2017-04-07 13:48

Facebook simplifies contact with government representatives

Facebook simplifies contact with government representatives

Town Hall is a new Facebook function designed to facilitate citizens’ contact with government representatives. It is currently only available to internet users in the US. What are its chances of success beyond American borders? Krzysztof Majkowski, head of the Gemius consulting department, addresses the question.

Facebook’s latest mechanism allows US residents to contact government representatives, from the local to the federal. It helps in finding and following politicians’ activity. It also provides reminders of the dates of upcoming elections.

Town Hall’s success depends on both citizens and politicians

The new solution from Facebook may be happily used by groups of internet users or non-governmental organisations with targeted agendas which currently organise using the Events function, while Town Hall may shorten the formalities associated with, for example, filing a petition. Facebook’s new mechanism could facilitate the gathering of the 250,000 signatures a petition requires – in future, signatures gained via Facebook may have the same legal force as those on paper. But everything depends on the legal possibilities. Town Hall is an interesting solution, but it does not allow for the eventuality that a given organisation, national institution or government representative simply has no account on the social network. The Facebook tool could be used in practice, but only if both sides – citizens and institutions – exist on the website.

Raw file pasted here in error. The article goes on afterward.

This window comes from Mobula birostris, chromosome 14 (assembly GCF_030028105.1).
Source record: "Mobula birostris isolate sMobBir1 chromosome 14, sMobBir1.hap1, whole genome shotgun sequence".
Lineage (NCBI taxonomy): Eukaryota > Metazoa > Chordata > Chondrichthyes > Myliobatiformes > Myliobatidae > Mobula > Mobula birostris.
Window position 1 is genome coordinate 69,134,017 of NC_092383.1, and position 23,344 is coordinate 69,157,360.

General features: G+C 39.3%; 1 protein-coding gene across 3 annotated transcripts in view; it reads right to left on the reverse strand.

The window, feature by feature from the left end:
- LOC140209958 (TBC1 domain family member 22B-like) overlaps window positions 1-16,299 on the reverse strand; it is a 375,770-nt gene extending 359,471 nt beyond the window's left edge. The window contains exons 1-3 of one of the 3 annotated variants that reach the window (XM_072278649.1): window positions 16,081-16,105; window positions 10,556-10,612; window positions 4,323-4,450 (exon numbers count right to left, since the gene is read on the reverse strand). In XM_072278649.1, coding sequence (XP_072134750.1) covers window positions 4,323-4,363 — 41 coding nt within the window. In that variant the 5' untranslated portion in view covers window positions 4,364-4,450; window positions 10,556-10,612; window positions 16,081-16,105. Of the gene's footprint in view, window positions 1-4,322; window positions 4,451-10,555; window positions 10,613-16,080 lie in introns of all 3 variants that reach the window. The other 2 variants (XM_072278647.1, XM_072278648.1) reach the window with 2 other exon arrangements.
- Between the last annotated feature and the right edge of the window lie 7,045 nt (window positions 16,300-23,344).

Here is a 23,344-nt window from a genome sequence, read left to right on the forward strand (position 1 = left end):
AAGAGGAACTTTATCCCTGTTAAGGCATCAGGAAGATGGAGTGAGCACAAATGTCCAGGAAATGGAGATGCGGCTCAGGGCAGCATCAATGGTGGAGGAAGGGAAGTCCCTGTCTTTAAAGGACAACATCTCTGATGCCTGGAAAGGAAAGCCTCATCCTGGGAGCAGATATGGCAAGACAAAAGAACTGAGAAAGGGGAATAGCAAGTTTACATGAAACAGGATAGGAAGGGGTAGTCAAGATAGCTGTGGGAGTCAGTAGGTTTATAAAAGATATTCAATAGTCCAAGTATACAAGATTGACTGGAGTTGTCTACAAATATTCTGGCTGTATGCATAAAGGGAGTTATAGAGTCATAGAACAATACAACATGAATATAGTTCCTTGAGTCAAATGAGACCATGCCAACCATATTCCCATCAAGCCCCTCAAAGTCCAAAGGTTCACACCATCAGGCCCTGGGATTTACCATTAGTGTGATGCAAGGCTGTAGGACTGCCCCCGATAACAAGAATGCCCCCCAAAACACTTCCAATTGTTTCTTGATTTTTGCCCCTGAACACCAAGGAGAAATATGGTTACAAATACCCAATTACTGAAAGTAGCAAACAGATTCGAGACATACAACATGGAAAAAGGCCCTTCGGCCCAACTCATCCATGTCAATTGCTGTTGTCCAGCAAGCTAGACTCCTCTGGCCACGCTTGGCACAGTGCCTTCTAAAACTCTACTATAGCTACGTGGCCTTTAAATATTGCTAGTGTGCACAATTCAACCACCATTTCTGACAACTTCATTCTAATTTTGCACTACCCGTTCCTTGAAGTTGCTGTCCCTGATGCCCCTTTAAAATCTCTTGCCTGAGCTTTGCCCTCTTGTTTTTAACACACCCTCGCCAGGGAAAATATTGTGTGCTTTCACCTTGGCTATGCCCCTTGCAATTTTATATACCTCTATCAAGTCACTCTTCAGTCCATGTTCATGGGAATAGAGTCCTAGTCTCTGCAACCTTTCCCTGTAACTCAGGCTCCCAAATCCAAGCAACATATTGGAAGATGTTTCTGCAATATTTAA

New solutions and data security

Facebook’s introduction of a new mechanism raises the issue of data security and confidentiality. Engagement in political matters using Facebook’s new function may help to further refine user profiles. It also raises the question of how such involvement will affect what content appears in the news feed and whether that will be seen as an attempt to influence the user.

Town Hall as a new source of information on Facebook users

There is also the question of how Facebook will want to use this additional new information. It is not beyond the realm of possibility that posts related to specific politicians or political groups might be displayed to users, which could be seen as an attempt to influence the political preferences of internet users. Politics is a very delicate and personal matter, and the success of Town Hall will largely depend on the level of citizen engagement and the place of politics in the culture of a given country.

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Krzysztof Majkowski

Team Leader and Senior Business Consultant at Gemius

Specialising in social media and marketing research. Expert in new technologies. He took active part in consulting and research projects in Poland and the UK. We worked for such brands as Sony, AT&T, AkzoNobel, Kraft/Mondelez, TP SA, TVP SA, Jeronimo Martins, Carrefour, Real, ReckittBenckiser and Diageo, supervising projects on European, Asian, and American markets. In Gemius, as Senior Business Consultant, he supports clients in data analysis and implementation of results in business decision-making.

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